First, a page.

It’s been a long time since the Hack Day that launched ColorCube 1.0 — almost exactly 5 years, in fact. We are excited to have redesigned the tool to make it easier to use and to also give ourselves the opportunity to explore some new technology in the process.
Say Hello to AccessibleColor.design
Formerly called ColorCube, AccessibleColor.design (ACd) is a tool built by developers for designers. It’s a tool that anyone can use, but the way it allows visitors to adjust colors to reach a passing threshold without the need for Photoshop or similar tools makes it perfect for designers.
The intention of the tool was always to display and manipulate color in a list. When we devised the interface, we noticed that so many of the other tools deal with one color pair at a time (this color text on top of that colored background). We wanted our tool to display a dense set of information — from a list of colors, show them with white, black, and one more color from the same lists. Then, allow the visitor to adjust the colors to a passing grade, as well as compare one color to another specific color without reloading the interface.
Highlights of the Redesign
The previous version of the tool was put up very quickly, and did not use a responsive design. Making a tool that displays dense information work for mobile was not our first priority, but now the interface has been simplified and so a move to responsive design was easier. While mobile traffic might continue to be low for a tool such as this, it is more likely that one might want to shrink the viewport to fit it on a large monitor alongside a website or design that someone is currently evaluating.
The design also greatly simplifies the output in the interface, making it easier to understand at a glance whether a particular color pair is passing or not. The previous tool highlighted values that were “edge”, meaning that they passed, but just barely. We found that this was confusing and did not add value to someone’s experience — so we removed it. The result is a more streamlined and clutter-free interface.
In addition to fixing a few bugs in the color calculations, we added new controls. Visitors can now specify a custom value for the default “light” and “dark” colors. Maybe your design does not use a white background or maybe nothing even gets to true black. Those colors can now be adjusted to meet your design.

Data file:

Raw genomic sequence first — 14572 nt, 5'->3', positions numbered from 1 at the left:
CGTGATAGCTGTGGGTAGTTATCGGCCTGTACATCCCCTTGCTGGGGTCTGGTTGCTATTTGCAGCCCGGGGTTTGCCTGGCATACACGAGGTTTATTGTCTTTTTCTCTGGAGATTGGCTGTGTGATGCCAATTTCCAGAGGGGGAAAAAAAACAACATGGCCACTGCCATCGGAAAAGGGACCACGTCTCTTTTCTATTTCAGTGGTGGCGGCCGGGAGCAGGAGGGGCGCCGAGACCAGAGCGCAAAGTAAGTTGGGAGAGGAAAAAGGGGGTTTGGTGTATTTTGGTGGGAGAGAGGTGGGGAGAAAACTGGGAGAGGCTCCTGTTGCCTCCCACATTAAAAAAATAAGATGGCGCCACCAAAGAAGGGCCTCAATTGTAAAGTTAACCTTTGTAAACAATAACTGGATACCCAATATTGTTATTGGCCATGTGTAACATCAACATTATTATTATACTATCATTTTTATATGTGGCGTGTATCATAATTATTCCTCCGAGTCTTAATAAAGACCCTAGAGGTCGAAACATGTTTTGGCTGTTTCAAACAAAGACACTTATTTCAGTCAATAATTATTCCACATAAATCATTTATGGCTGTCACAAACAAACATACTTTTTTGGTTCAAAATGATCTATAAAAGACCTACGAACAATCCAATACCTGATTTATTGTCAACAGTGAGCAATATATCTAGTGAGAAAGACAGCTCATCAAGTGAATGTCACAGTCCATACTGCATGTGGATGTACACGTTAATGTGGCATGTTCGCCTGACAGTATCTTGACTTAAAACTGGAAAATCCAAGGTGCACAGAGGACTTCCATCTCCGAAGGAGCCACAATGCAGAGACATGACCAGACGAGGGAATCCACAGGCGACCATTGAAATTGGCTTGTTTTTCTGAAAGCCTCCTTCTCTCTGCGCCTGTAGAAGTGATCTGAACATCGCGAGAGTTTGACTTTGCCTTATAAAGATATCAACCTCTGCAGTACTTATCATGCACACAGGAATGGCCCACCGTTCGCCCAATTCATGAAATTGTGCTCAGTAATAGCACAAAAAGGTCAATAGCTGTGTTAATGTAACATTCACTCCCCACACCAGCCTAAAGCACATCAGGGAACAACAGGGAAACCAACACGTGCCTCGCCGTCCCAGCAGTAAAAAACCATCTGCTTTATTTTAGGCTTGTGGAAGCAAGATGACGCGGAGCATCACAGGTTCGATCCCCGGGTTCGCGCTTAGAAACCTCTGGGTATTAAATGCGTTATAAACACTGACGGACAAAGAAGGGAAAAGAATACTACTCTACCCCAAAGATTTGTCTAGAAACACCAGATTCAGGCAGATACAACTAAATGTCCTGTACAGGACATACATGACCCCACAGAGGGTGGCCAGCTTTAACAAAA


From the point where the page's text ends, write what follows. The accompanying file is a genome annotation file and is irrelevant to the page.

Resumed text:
The interface now takes advantage of operating system color mode preferences — ”Light” or “Dark” modes. These change the perceptions of the colors as well, so a visitor can override their OS setting in the interface and flip between light or dark modes as many times as they like.
Finally, a History tab has been added and the browser’s
LocalStorage is used to save a history of color palettes that are provided to the tool. Going back to a previous color palette is easy, and any palettes from the list can be permanently removed as well.
Internal projects are our chance to experiment with some new ideas and technology. We used this opportunity to add a few fun features.
One of these was the addition of a “Colors from image” feature. Upload an image, and the tool will pull out dominant colors and provide it as a new color palette to evaluate. Besides being fun and a source of color inspiration, this can be useful when a brand logo file has multiple colors that need to be evaluated.
Another enhancement was to add features that support Progressive Web Apps (PWAs). With a service worker in place and a little bit of extra code, the tool can now be recognized as a PWA, which allows it to be “installed” on a smartphone. It will work offline, syncing later as needed, and can be added to a home screen like any other native App without having to go through the App store. This was a fun enhancement that also taught our team a bit about how to make it all happen.
Our GitHub issues list contains ideas we have sourced from the people who use the tool the most. Contribute your ideas if you use AccessibleColor.design for your next project. We hope to roll out more incremental improvements as we continue to use this project as a way to learn and contribute something valuable to the accessibility community.